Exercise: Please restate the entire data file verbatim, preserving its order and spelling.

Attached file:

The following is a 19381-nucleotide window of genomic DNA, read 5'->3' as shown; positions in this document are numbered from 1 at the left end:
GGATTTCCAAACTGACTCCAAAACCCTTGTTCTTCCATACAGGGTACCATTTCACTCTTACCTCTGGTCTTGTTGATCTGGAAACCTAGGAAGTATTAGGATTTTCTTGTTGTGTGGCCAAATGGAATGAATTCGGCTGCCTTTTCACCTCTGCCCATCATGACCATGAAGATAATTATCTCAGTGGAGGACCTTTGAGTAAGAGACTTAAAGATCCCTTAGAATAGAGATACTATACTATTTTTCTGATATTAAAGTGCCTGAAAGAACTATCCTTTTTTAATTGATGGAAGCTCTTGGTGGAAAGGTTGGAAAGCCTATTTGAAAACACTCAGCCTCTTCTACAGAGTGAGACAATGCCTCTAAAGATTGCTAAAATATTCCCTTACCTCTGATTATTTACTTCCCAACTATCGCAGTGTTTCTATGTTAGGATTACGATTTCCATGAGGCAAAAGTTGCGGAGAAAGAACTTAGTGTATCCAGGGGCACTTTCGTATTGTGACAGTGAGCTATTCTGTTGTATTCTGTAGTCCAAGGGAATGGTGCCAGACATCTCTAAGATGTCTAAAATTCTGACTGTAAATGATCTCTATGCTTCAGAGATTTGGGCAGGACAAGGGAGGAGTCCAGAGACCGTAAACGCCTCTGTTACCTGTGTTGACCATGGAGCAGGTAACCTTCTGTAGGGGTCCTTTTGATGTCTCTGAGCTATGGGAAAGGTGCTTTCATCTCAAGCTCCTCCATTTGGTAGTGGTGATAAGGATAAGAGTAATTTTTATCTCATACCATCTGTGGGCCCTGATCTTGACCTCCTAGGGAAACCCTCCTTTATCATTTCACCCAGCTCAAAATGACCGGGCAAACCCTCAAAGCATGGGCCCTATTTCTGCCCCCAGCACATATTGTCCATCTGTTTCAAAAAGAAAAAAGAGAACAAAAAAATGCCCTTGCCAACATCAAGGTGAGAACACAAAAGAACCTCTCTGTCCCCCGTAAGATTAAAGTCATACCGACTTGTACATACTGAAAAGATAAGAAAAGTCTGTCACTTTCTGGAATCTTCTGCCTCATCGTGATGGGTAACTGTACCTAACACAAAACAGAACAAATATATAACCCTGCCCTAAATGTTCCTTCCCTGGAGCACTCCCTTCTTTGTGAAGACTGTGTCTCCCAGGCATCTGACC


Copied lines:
The following is a 19381-nucleotide window of genomic DNA, read 5'->3' as shown; positions in this document are numbered from 1 at the left end:
GGATTTCCAAACTGACTCCAAAACCCTTGTTCTTCCATACAGGGTACCATTTCACTCTTACCTCTGGTCTTGTTGATCTGGAAACCTAGGAAGTATTAGGATTTTCTTGTTGTGTGGCCAAATGGAATGAATTCGGCTGCCTTTTCACCTCTGCCCATCATGACCATGAAGATAATTATCTCAGTGGAGGACCTTTGAGTAAGAGACTTAAAGATCCCTTAGAATAGAGATACTATACTATTTTTCTGATATTAAAGTGCCTGAAAGAACTATCCTTTTTTAATTGATGGAAGCTCTTGGTGGAAAGGTTGGAAAGCCTATTTGAAAACACTCAGCCTCTTCTACAGAGTGAGACAATGCCTCTAAAGATTGCTAAAATATTCCCTTACCTCTGATTATTTACTTCCCAACTATCGCAGTGTTTCTATGTTAGGATTACGATTTCCATGAGGCAAAAGTTGCGGAGAAAGAACTTAGTGTATCCAGGGGCACTTTCGTATTGTGACAGTGAGCTATTCTGTTGTATTCTGTAGTCCAAGGGAATGGTGCCAGACATCTCTAAGATGTCTAAAATTCTGACTGTAAATGATCTCTATGCTTCAGAGATTTGGGCAGGACAAGGGAGGAGTCCAGAGACCGTAAACGCCTCTGTTACCTGTGTTGACCATGGAGCAGGTAACCTTCTGTAGGGGTCCTTTTGATGTCTCTGAGCTATGGGAAAGGTGCTTTCATCTCAAGCTCCTCCATTTGGTAGTGGTGATAAGGATAAGAGTAATTTTTATCTCATACCATCTGTGGGCCCTGATCTTGACCTCCTAGGGAAACCCTCCTTTATCATTTCACCCAGCTCAAAATGACCGGGCAAACCCTCAAAGCATGGGCCCTATTTCTGCCCCCAGCACATATTGTCCATCTGTTTCAAAAAGAAAAAAGAGAACAAAAAAATGCCCTTGCCAACATCAAGGTGAGAACACAAAAGAACCTCTCTGTCCCCCGTAAGATTAAAGTCATACCGACTTGTACATACTGAAAAGATAAGAAAAGTCTGTCACTTTCTGGAATCTTCTGCCTCATCGTGATGGGTAACTGTACCTAACACAAAACAGAACAAATATATAACCCTGCCCTAAATGTTCCTTCCCTGGAGCACTCCCTTCTTTGTGAAGACTGTGTCTCCCAGGCATCTGACC